by William Alexander
Margaret K. McElderry Books, 2012
Middle Grade Fantasy
Reviewed from copy received in publisher giveaway.
All opinions expressed are solely my own.
ABOUT THE BOOK
In the town of
Zombay, there is a witch named Graba who has clockwork chicken legs and
moves her house around—much like the fairy tale figure of Baba Yaga.
Graba takes in stray children, and Rownie is the youngest boy in her
household. Rownie’s only real relative is his older brother Rowan, who
is an actor. But acting is outlawed in Zombay, and Rowan has
Desperate to find him, Rownie joins up with a troupe
of goblins who skirt the law to put on plays. But their plays are not
only for entertainment, and the masks they use are for more than
make-believe. The goblins also want to find Rowan—because Rowan might be
the only person who can save the town from being flooded by a mighty
This accessible, atmospheric fantasy takes a
gentle look at love, loss, and family while delivering a fast-paced
adventure that is sure to satisfy.
This book didn't end up being exactly the way I pictured it, but I did enjoy it quite a bit. The world building was fantastic. I could easily picture the city built in the ravine with the large river running through the center of it and the bridge that seemed to function like a sanctuary. The clock tower was a fascinating addition, I loved the idea of a clock that showed what time of day it was with a moon and sun rising and setting. I also really appreciated the mask mythology and how wearing a mask could almost turn you into whatever the mask portrayed.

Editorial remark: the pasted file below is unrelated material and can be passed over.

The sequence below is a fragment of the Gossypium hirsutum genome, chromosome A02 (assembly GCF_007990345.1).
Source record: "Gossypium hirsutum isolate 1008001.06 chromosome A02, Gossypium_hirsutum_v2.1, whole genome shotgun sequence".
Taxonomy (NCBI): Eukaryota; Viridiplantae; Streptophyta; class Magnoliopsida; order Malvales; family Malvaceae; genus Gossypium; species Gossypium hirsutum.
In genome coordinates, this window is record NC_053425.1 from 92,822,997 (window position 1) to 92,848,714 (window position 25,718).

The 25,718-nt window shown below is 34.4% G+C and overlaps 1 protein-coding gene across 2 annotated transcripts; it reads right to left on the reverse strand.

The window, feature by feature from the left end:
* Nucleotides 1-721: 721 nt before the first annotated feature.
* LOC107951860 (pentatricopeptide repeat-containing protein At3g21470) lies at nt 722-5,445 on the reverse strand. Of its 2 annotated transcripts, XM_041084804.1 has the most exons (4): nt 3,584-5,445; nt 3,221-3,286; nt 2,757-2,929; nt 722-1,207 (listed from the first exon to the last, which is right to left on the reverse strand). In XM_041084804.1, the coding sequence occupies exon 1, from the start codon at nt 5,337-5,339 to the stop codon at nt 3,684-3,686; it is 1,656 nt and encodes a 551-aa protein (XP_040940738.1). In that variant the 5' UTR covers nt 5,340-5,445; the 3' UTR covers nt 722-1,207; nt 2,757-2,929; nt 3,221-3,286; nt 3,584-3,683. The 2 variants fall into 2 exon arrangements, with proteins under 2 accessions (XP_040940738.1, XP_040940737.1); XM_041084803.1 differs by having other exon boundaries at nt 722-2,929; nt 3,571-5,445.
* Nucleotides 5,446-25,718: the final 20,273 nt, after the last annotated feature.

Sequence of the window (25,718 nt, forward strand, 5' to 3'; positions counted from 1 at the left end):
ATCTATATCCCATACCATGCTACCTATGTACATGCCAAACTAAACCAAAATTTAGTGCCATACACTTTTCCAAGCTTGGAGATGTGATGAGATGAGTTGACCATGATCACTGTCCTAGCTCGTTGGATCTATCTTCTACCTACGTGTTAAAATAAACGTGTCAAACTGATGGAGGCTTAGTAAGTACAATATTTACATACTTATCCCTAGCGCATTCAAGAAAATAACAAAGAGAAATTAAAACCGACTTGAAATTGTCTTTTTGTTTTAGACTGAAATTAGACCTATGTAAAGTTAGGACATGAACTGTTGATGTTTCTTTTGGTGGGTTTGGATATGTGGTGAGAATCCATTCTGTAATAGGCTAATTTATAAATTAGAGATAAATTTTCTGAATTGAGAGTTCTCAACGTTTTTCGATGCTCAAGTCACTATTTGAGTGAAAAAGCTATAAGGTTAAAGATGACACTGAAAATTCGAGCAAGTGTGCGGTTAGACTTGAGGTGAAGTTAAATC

Character-wise, Alexander created some interesting ones both good and bad, although there wasn't a whole lot of depth to them. I would have liked them to be a little more three dimensional. But Rownie was a likeable protagonist kind of finding himself through the story. Graba made a great contrast with her bulk and chicken-shaped, gear legs. The goblins or Tamlin's as the call themselves were great secondary characters, each other unique in their characteristics. Thomas, the loud, easily annoyed seemed like the leader, but Semele, the really old and experienced goblin really led the group. It was fun seeing Rownie get to know them and find a place where he felt like he belonged. Rownie's brother, Rowan was an interesting side character and a bit of mystery since he is talked about a lot but is an enigma for most of the book.
One aspect of the storyline bothered me a tad because it was a bit gruesome. The taking of hearts and using them as 'coal' made me a little sick but provides a powerful twist in the plot. The plot moves along nicely from Rownie's discovery and involvement with the goblins to the conflict with Graba and the sudden confrontation with the town mayor who has banned all acting within the city, a law which Rownie violates. The possible flooding of the river though is the main conflict that Rownie finds himself confronting with the goblins due to their history with masks. I enjoyed how all the plotlines came together at the end in somewhat surprising ways.
Overall, an enjoyable book with fun characters, a unique plot, and a fabulous setting. The length is perfect for middle grade readers who aren't yet ready to tackle longer fantasies such as Harry Potter.